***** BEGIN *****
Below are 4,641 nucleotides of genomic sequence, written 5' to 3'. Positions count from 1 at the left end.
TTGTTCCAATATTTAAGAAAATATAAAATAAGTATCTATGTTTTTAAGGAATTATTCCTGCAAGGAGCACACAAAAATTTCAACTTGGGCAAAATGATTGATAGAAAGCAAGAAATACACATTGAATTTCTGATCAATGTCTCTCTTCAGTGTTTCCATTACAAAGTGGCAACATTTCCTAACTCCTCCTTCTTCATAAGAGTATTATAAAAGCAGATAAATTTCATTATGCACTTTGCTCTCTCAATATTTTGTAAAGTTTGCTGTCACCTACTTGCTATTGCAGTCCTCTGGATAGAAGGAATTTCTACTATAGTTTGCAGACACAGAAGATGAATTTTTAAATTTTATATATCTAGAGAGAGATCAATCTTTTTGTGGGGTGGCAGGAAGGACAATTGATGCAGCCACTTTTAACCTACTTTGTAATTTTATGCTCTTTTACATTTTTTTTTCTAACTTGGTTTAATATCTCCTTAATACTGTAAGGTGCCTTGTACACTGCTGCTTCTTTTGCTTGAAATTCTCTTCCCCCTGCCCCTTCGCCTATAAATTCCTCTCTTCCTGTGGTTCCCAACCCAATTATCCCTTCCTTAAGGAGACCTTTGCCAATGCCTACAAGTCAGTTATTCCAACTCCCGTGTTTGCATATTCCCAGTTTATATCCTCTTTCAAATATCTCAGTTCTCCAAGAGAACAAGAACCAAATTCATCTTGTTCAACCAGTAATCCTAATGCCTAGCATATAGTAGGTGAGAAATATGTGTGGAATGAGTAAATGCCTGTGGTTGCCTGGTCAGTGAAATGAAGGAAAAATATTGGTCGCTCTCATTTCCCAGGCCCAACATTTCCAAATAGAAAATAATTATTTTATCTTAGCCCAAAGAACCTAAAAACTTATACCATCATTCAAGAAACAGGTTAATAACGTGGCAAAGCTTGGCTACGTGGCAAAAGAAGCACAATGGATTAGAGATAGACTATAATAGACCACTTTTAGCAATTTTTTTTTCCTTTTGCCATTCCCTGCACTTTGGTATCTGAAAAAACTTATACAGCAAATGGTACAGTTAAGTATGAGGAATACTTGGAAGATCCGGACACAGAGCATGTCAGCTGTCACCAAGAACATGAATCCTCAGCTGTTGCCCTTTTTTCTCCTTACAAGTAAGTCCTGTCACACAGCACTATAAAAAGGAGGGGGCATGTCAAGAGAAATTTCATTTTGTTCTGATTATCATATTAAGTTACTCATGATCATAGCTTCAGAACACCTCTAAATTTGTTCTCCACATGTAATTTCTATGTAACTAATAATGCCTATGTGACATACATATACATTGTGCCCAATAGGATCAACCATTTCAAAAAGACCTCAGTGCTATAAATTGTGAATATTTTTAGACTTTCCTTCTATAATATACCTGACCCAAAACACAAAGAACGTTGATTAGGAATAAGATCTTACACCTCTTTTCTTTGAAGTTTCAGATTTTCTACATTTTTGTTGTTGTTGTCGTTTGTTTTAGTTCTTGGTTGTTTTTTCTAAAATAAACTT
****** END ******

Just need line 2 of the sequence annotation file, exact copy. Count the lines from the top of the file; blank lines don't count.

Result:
TTGTTCCAATATTTAAGAAAATATAAAATAAGTATCTATGTTTTTAAGGAATTATTCCTGCAAGGAGCACACAAAAATTTCAACTTGGGCAAAATGATTGATAGAAAGCAAGAAATACACATTGAATTTCTGATCAATGTCTCTCTTCAGTGTTTCCATTACAAAGTGGCAACATTTCCTAACTCCTCCTTCTTCATAAGAGTATTATAAAAGCAGATAAATTTCATTATGCACTTTGCTCTCTCAATATTTTGTAAAGTTTGCTGTCACCTACTTGCTATTGCAGTCCTCTGGATAGAAGGAATTTCTACTATAGTTTGCAGACACAGAAGATGAATTTTTAAATTTTATATATCTAGAGAGAGATCAATCTTTTTGTGGGGTGGCAGGAAGGACAATTGATGCAGCCACTTTTAACCTACTTTGTAATTTTATGCTCTTTTACATTTTTTTTTCTAACTTGGTTTAATATCTCCTTAATACTGTAAGGTGCCTTGTACACTGCTGCTTCTTTTGCTTGAAATTCTCTTCCCCCTGCCCCTTCGCCTATAAATTCCTCTCTTCCTGTGGTTCCCAACCCAATTATCCCTTCCTTAAGGAGACCTTTGCCAATGCCTACAAGTCAGTTATTCCAACTCCCGTGTTTGCATATTCCCAGTTTATATCCTCTTTCAAATATCTCAGTTCTCCAAGAGAACAAGAACCAAATTCATCTTGTTCAACCAGTAATCCTAATGCCTAGCATATAGTAGGTGAGAAATATGTGTGGAATGAGTAAATGCCTGTGGTTGCCTGGTCAGTGAAATGAAGGAAAAATATTGGTCGCTCTCATTTCCCAGGCCCAACATTTCCAAATAGAAAATAATTATTTTATCTTAGCCCAAAGAACCTAAAAACTTATACCATCATTCAAGAAACAGGTTAATAACGTGGCAAAGCTTGGCTACGTGGCAAAAGAAGCACAATGGATTAGAGATAGACTATAATAGACCACTTTTAGCAATTTTTTTTTCCTTTTGCCATTCCCTGCACTTTGGTATCTGAAAAAACTTATACAGCAAATGGTACAGTTAAGTATGAGGAATACTTGGAAGATCCGGACACAGAGCATGTCAGCTGTCACCAAGAACATGAATCCTCAGCTGTTGCCCTTTTTTCTCCTTACAAGTAAGTCCTGTCACACAGCACTATAAAAAGGAGGGGGCATGTCAAGAGAAATTTCATTTTGTTCTGATTATCATATTAAGTTACTCATGATCATAGCTTCAGAACACCTCTAAATTTGTTCTCCACATGTAATTTCTATGTAACTAATAATGCCTATGTGACATACATATACATTGTGCCCAATAGGATCAACCATTTCAAAAAGACCTCAGTGCTATAAATTGTGAATATTTTTAGACTTTCCTTCTATAATATACCTGACCCAAAACACAAAGAACGTTGATTAGGAATAAGATCTTACACCTCTTTTCTTTGAAGTTTCAGATTTTCTACATTTTTGTTGTTGTTGTCGTTTGTTTTAGTTCTTGGTTGTTTTTTCTAAAATAAACTT